How many microbes are released when we flush the toilet? Spoiler: better lower the lid


Using bright green lasers and photographic equipment, a team of engineers conducted an experiment to reveal how tiny droplets of water, invisible to the naked eye , are rapidly ejected into the air when you flush an open public toilet. Published in Scientific Reports, it is the first study to directly visualize the resulting aerosol column and measure the velocity and diffusion of particles within it.


These aerosolized particles are known to carry pathogens and could pose an exposure risk to public toilet users. However, this vivid visualization of potential disease exposure also provides a methodology to help reduce it . “If it’s something you can’t see, it’s easy to pretend it doesn’t exist. But once you watch these videos, you’ll never think of flushing the toilet the same way again,” said John Crimaldi, lead author of the study and a professor of civil, environmental and architectural engineering. “By creating visual images of this process, our study can play an important role in communicating about public health.”

Understanding the trajectories and velocities of these particles – which can carry pathogens such as E. coli, noroviruses, adenoviruses , etc. – is important for reducing the risk of exposure through disinfection and ventilation strategies or improved toilet and drain design . .

The study found that these airborne particles spread rapidly , at a speed of 2 meters per second , reaching 1.5 meters above the toilet bowl in 8 seconds . While the largest droplets tend to settle on surfaces within seconds, the smallest particles (aerosols smaller than 5 microns, or one-millionth of a metre) can remain suspended in the air for minutes or more.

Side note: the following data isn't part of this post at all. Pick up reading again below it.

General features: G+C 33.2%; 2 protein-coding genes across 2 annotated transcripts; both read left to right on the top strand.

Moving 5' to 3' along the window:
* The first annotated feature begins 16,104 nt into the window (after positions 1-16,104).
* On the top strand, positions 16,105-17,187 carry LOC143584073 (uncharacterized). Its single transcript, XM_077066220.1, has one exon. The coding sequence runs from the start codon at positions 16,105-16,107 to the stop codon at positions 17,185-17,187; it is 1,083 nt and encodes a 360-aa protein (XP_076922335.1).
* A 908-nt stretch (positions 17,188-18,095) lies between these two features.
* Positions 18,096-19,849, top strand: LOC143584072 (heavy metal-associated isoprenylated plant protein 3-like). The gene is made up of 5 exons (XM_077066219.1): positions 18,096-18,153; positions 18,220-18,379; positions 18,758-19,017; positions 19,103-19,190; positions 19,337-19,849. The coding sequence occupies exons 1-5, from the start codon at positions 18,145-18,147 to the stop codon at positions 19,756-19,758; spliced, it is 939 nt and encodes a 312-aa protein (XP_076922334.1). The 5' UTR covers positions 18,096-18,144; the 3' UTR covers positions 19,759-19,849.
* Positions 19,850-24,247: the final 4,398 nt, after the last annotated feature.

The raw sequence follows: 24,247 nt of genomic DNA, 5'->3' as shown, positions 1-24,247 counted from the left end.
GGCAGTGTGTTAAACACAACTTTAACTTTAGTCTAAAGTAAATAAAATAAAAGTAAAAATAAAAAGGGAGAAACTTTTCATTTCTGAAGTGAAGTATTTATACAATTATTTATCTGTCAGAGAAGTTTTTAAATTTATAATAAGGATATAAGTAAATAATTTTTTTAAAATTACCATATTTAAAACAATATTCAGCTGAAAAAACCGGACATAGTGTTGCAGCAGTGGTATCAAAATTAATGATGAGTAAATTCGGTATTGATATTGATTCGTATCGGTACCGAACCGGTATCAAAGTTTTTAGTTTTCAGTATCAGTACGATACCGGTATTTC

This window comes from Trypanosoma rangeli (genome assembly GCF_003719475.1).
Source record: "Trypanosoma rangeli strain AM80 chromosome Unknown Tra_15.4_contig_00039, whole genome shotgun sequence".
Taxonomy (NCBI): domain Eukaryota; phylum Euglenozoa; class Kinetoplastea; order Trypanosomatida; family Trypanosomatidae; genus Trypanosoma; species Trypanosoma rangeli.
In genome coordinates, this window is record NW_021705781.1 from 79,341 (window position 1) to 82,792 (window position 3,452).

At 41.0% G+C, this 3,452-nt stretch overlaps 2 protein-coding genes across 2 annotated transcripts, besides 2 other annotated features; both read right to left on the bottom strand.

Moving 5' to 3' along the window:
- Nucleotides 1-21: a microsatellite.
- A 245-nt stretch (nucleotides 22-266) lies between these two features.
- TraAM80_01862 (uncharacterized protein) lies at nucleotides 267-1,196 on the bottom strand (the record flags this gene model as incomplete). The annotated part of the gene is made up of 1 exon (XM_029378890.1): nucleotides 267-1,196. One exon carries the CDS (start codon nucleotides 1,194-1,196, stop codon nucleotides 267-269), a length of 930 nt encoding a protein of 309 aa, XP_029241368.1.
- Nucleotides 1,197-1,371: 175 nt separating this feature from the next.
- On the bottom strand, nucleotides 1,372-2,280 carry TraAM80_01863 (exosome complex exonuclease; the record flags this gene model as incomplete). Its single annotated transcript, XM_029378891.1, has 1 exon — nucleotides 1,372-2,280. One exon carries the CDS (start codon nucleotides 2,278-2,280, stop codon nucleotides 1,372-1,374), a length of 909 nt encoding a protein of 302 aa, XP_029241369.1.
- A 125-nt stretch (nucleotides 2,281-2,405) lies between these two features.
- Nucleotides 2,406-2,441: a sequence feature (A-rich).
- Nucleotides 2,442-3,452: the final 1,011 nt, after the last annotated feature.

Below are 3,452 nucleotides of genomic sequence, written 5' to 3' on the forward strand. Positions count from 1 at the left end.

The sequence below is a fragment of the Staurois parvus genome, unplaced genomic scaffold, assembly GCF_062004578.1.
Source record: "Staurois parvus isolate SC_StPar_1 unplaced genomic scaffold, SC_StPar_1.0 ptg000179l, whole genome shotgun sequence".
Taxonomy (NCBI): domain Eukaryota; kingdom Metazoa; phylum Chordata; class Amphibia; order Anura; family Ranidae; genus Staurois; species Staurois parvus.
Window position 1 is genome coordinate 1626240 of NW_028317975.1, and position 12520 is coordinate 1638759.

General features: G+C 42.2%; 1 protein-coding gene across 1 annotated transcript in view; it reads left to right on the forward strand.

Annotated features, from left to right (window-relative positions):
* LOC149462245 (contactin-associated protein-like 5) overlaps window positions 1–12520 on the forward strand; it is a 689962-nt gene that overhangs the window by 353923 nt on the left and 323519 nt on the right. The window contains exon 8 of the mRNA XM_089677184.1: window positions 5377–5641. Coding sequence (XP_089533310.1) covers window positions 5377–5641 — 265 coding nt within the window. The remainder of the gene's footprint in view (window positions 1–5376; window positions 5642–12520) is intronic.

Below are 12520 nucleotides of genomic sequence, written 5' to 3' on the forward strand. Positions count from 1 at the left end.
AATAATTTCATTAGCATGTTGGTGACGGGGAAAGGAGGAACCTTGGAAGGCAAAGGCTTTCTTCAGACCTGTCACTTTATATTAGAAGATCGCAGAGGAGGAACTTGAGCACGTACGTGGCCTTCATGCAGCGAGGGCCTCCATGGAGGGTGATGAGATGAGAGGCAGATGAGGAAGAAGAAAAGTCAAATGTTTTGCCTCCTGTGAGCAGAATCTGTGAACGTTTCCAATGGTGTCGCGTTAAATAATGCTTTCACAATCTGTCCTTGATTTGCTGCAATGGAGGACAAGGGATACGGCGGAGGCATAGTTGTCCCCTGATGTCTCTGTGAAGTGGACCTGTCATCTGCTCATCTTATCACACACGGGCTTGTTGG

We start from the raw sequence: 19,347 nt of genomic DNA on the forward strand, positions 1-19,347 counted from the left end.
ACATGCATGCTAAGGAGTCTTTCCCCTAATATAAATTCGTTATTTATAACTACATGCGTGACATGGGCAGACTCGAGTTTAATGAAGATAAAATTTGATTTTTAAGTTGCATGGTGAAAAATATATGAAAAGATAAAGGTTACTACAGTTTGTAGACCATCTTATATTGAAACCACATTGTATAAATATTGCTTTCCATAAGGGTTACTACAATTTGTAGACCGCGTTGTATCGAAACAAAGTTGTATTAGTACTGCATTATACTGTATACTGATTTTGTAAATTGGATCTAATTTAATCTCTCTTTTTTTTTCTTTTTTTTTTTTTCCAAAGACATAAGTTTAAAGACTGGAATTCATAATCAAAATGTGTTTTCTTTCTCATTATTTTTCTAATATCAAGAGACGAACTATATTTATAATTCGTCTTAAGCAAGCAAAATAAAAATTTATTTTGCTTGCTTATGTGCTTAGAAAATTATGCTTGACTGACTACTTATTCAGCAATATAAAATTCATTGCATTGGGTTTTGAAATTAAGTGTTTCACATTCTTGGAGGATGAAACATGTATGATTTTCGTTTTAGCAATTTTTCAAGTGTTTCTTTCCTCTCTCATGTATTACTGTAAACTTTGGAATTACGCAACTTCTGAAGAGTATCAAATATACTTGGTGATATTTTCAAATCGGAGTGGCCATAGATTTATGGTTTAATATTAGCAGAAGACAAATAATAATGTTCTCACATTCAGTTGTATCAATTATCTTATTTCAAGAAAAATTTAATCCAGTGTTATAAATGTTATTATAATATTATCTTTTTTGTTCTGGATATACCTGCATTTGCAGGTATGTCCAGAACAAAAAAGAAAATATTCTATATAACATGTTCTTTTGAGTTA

Crimaldi heads CU Boulder’s Ecological Fluid Dynamics Lab, which specializes in using laser instrumentation, dyes, and giant fluid tanks to study everything from how odors reach our nostrils to how chemicals move in turbulent bodies of water.

For the study, they used two lasers: one shone continuously above the toilet, while the other sent rapid pulses of light over the same area. The constant laser revealed the position of airborne particles in space, while the pulsed laser measured their speed and direction . Meanwhile, two cameras took high-resolution images. The toilet was of the type commonly used in North American public restrooms: a lidless unit accompanied by a cylindrical flush mechanism – manual or automatic – that protrudes out the back near the wall, known as a flush valve.


“We expected these aerosol particles to be able to float, but they came out like a rocket,” Crimaldi said.


  •  Commercial toilets emit energetic and rapidly spreading aerosol plumes (


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